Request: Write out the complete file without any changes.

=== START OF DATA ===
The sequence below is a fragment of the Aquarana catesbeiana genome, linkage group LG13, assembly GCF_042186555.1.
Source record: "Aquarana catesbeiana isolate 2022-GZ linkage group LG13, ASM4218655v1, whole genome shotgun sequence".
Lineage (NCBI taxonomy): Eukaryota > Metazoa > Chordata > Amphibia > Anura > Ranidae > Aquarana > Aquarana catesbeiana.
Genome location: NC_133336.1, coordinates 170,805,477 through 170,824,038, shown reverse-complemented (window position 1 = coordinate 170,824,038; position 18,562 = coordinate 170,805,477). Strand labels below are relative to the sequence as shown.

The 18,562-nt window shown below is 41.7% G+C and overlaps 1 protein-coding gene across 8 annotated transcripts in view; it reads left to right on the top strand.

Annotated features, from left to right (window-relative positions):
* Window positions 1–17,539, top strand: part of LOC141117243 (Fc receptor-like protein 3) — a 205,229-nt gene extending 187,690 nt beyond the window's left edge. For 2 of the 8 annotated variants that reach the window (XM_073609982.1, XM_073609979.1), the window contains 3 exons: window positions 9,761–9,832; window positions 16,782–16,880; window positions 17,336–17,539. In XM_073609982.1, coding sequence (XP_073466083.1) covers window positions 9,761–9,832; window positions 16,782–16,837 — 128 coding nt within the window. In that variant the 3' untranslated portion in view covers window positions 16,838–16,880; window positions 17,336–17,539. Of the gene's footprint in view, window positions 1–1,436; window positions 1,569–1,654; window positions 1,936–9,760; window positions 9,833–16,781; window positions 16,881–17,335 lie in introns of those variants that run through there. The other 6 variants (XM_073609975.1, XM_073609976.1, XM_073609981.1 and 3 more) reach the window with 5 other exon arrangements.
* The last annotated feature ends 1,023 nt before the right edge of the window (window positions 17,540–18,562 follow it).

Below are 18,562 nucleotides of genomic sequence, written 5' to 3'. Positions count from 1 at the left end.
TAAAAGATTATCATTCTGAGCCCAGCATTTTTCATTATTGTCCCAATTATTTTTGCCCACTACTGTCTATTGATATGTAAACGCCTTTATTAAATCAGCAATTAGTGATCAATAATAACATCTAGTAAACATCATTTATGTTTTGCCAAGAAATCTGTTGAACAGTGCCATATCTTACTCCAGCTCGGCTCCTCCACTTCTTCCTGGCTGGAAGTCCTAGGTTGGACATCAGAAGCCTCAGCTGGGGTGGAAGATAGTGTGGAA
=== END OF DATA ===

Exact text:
The sequence below is a fragment of the Aquarana catesbeiana genome, linkage group LG13, assembly GCF_042186555.1.
Source record: "Aquarana catesbeiana isolate 2022-GZ linkage group LG13, ASM4218655v1, whole genome shotgun sequence".
Lineage (NCBI taxonomy): Eukaryota > Metazoa > Chordata > Amphibia > Anura > Ranidae > Aquarana > Aquarana catesbeiana.
Genome location: NC_133336.1, coordinates 170,805,477 through 170,824,038, shown reverse-complemented (window position 1 = coordinate 170,824,038; position 18,562 = coordinate 170,805,477). Strand labels below are relative to the sequence as shown.

The 18,562-nt window shown below is 41.7% G+C and overlaps 1 protein-coding gene across 8 annotated transcripts in view; it reads left to right on the top strand.

Annotated features, from left to right (window-relative positions):
* Window positions 1–17,539, top strand: part of LOC141117243 (Fc receptor-like protein 3) — a 205,229-nt gene extending 187,690 nt beyond the window's left edge. For 2 of the 8 annotated variants that reach the window (XM_073609982.1, XM_073609979.1), the window contains 3 exons: window positions 9,761–9,832; window positions 16,782–16,880; window positions 17,336–17,539. In XM_073609982.1, coding sequence (XP_073466083.1) covers window positions 9,761–9,832; window positions 16,782–16,837 — 128 coding nt within the window. In that variant the 3' untranslated portion in view covers window positions 16,838–16,880; window positions 17,336–17,539. Of the gene's footprint in view, window positions 1–1,436; window positions 1,569–1,654; window positions 1,936–9,760; window positions 9,833–16,781; window positions 16,881–17,335 lie in introns of those variants that run through there. The other 6 variants (XM_073609975.1, XM_073609976.1, XM_073609981.1 and 3 more) reach the window with 5 other exon arrangements.
* The last annotated feature ends 1,023 nt before the right edge of the window (window positions 17,540–18,562 follow it).

Below are 18,562 nucleotides of genomic sequence, written 5' to 3'. Positions count from 1 at the left end.
TAAAAGATTATCATTCTGAGCCCAGCATTTTTCATTATTGTCCCAATTATTTTTGCCCACTACTGTCTATTGATATGTAAACGCCTTTATTAAATCAGCAATTAGTGATCAATAATAACATCTAGTAAACATCATTTATGTTTTGCCAAGAAATCTGTTGAACAGTGCCATATCTTACTCCAGCTCGGCTCCTCCACTTCTTCCTGGCTGGAAGTCCTAGGTTGGACATCAGAAGCCTCAGCTGGGGTGGAAGATAGTGTGGAA